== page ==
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Selected enzymes and heat shock protein 70 as biomarkers of pollution in the reproductive organs of freshwater fish.

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dc.contributor.author Barnhoorn, Irene Ellen
dc.date.accessioned 2008-09-11T10:25:31Z
dc.date.available 2008-09-11T10:25:31Z
dc.date.issued 2008-09-11T10:25:31Z
dc.identifier.uri http://hdl.handle.net/10210/1010
dc.description.abstract The biological integrity of aquatic ecosystems has become threatened by the effects of eutrophication, acidification as well as increased organic and inorganic chemical loads. It is necessary to identify the effects of xenobiotics before the onset of death in an exposed organism or deteriorating changes at population level. Biochemical and physiological indicators such as enzymes and stress proteins could be used as a valuable tool for detecting chemical exposure and evaluating their effects on aquatic organisms. The use of selected enzymes in different organs/tissue was evaluated as possible indicators of stress in fish, in their natural environment as well as under controlled laboratory conditions. During the field assessment of enzymes it was found that selected enzymes could be used as indicators of pollution between high flow and low flow seasons when pollution conditions are more concentrated. However, the various enzymes are non-specific indicators of stress and could therefore, be influenced by environmental changes, handling and struggling in the nets. Exposure to sub-lethal and lethal iron concentrations caused significant differences between the levels of enzymes in exposed and control Oreochromis mossambicus, indicating that the use of enzymes under controlled laboratory conditions, toxicity testing is more effective. The demand for sensitive and specific biological assays needed to be satisfied. Heat shock induction after sub-lethal iron exposure was investigated in the reproductive organs/gonads of O. mossambicus. After the refinement of the standard protocol for the assessment of Heat shock protein 70 (HSP 70) it was found that HSP 70 induction are more intense in male individuals than in female individuals. Higher protein concentrations were also found in female reproduction organs possibly due to the presence of vitellogenin. The use of HSP 70 as a diagnostic tool to monitor cell damage after sub-lethal iron exposure was less effective due to several factors including (1) the selection of the target organ, (2) the different stages of sexual development between individuals, (3) the selection of the exposure toxicant and (4) the presence of another stress protein in female gonads. Most researchers use the Atomic Absorption Spectrophotometry (AAS) method to determine the metal content in fish organs/tissues. During this research it was attempted to find a more time effective, rapid, less hazardous and more economic method to determine metal content in fish organs/tissues. After comparison between the AAS method and Scanning Electron Microscope Energy Dispersive X-ray (SEM-EDX) microanalyses the AAS method was found to be the most effective method to determine metal content in fish organs/tissues. SEM-EDX microanalyses techniques need more refined sample preparation, calibration and operation skills. en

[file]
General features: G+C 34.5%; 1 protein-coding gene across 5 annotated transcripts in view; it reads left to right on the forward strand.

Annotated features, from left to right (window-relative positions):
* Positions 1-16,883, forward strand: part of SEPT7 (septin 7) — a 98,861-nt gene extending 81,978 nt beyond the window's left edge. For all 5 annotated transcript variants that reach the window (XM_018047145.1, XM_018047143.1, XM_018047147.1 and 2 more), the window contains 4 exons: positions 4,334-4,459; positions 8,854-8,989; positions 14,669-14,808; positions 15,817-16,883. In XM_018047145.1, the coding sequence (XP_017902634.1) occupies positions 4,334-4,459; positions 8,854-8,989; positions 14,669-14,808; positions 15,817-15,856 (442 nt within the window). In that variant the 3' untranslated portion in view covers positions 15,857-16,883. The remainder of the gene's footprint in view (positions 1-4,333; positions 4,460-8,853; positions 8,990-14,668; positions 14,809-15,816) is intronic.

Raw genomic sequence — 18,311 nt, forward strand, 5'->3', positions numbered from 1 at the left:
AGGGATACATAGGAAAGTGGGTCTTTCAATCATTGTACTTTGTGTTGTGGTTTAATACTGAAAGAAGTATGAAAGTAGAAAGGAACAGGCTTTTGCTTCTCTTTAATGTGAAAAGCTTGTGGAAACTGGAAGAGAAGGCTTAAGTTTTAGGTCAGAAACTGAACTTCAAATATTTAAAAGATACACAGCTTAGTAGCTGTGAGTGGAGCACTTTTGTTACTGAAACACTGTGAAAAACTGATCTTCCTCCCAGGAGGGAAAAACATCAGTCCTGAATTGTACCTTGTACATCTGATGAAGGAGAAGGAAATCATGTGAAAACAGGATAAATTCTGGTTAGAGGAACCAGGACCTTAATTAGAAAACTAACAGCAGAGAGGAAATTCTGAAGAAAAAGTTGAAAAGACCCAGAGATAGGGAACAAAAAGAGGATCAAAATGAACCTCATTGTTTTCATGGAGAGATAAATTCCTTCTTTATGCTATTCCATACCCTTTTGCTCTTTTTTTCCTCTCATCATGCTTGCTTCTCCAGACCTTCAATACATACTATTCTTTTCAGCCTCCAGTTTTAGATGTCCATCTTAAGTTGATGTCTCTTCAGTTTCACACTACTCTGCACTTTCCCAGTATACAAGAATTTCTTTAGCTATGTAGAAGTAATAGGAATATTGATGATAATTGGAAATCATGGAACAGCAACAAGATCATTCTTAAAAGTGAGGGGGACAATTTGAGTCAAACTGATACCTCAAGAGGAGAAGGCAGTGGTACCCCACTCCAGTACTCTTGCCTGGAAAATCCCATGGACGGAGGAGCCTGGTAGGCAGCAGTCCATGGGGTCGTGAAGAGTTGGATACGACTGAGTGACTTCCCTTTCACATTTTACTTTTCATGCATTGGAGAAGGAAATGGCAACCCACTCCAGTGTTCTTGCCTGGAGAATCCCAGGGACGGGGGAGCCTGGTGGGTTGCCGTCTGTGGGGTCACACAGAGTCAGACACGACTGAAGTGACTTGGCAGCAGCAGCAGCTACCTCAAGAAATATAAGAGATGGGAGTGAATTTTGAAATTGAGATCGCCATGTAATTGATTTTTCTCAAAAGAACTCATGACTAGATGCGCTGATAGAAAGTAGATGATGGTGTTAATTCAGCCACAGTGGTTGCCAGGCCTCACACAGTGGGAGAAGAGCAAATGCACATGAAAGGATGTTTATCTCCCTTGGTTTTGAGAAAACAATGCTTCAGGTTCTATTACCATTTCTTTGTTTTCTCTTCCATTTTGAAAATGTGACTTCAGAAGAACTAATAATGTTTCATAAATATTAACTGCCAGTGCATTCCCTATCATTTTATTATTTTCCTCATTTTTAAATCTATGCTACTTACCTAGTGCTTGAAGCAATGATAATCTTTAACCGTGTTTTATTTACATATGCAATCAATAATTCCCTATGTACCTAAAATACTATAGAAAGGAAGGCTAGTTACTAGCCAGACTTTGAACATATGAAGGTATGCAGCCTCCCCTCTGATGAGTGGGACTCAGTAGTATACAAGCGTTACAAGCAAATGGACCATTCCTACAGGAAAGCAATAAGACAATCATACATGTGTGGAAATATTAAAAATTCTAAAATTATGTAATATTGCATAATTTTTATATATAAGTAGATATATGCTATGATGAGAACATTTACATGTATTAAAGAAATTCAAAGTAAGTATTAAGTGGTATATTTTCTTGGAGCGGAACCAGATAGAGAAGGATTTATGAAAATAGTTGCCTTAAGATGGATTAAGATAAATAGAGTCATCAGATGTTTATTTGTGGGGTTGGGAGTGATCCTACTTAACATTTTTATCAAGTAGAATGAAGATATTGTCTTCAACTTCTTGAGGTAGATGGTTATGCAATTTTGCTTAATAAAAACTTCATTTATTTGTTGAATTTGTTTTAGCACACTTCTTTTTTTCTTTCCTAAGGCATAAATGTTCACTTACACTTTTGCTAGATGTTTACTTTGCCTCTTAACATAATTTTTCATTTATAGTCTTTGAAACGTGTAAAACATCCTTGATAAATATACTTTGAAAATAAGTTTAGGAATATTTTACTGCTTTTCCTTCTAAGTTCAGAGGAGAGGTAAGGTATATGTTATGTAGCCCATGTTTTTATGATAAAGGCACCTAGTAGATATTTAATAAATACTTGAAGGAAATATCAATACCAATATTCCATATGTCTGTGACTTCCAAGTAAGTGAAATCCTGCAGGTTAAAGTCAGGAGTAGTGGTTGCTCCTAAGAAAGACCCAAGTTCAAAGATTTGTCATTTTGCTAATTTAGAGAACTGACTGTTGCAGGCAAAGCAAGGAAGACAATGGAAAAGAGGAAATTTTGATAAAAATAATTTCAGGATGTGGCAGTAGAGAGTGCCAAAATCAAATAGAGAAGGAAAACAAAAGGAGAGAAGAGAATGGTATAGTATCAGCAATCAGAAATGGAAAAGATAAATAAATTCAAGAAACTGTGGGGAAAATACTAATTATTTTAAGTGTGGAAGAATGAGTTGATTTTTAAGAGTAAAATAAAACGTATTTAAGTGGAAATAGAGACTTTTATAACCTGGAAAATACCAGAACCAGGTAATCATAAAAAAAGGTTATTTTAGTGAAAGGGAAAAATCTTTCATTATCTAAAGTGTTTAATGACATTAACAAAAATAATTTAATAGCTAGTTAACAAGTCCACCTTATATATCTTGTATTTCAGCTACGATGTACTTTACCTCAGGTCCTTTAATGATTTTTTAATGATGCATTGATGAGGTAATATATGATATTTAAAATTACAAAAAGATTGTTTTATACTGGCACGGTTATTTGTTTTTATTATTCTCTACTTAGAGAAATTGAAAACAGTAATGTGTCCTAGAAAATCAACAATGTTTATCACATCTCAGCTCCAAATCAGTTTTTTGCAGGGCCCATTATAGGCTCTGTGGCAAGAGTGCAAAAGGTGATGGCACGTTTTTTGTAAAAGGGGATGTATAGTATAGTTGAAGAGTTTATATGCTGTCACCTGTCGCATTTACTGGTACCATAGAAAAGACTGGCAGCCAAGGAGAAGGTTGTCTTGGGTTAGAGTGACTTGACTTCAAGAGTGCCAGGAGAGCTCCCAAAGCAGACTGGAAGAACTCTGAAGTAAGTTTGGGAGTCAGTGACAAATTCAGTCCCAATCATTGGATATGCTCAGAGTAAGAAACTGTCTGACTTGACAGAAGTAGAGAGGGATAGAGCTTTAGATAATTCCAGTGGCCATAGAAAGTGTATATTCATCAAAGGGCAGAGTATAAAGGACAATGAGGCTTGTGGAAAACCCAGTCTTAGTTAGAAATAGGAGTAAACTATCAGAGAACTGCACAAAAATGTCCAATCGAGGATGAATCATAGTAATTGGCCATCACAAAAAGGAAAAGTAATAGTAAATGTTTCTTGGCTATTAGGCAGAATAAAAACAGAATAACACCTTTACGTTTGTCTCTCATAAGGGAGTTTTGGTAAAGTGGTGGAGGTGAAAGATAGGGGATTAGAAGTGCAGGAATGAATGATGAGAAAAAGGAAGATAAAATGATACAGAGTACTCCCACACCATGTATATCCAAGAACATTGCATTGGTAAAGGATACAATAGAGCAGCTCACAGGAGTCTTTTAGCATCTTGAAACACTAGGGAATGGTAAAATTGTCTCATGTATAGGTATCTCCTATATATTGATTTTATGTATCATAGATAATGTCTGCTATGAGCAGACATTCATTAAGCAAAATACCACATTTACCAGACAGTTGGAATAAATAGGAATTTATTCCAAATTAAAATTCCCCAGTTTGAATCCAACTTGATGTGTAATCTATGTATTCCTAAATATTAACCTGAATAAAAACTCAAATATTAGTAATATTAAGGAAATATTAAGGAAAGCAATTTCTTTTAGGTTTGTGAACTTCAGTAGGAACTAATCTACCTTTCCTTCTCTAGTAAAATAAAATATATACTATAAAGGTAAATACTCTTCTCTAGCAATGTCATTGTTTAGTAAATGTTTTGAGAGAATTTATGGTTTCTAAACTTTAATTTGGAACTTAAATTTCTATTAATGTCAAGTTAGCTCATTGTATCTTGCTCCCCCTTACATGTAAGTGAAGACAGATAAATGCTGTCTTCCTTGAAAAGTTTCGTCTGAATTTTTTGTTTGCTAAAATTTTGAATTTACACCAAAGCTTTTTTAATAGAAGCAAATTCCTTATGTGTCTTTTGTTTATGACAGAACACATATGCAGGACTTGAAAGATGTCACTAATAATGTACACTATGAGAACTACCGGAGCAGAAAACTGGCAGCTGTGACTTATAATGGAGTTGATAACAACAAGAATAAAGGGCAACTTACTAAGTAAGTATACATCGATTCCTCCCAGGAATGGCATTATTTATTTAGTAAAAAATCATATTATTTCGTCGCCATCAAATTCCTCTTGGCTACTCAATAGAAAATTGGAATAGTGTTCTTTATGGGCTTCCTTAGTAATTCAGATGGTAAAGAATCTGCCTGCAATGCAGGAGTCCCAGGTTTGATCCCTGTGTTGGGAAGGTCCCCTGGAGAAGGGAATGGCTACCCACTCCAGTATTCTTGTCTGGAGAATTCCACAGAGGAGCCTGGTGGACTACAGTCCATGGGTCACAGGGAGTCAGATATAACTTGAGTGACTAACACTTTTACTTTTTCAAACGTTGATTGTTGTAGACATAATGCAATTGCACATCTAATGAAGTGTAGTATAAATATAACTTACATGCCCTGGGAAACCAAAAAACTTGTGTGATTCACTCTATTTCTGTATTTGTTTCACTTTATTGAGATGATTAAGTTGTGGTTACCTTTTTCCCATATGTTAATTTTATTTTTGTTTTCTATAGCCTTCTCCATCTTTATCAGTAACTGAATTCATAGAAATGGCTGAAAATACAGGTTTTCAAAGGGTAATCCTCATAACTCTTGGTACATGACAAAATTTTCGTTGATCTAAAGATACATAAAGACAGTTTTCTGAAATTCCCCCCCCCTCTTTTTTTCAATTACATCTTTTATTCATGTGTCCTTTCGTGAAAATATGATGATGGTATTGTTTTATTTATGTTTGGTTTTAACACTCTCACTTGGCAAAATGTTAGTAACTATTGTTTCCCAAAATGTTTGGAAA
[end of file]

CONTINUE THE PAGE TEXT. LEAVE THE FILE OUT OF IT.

dc.description.sponsorship Prof. J.H.J Van Vuren en
dc.language.iso en en
dc.subject aquatic ecology en
dc.subject water pollution en
dc.subject biochemical markers en
dc.subject freshwater fishes en
dc.title Selected enzymes and heat shock protein 70 as biomarkers of pollution in the reproductive organs of freshwater fish. en
dc.type Thesis en

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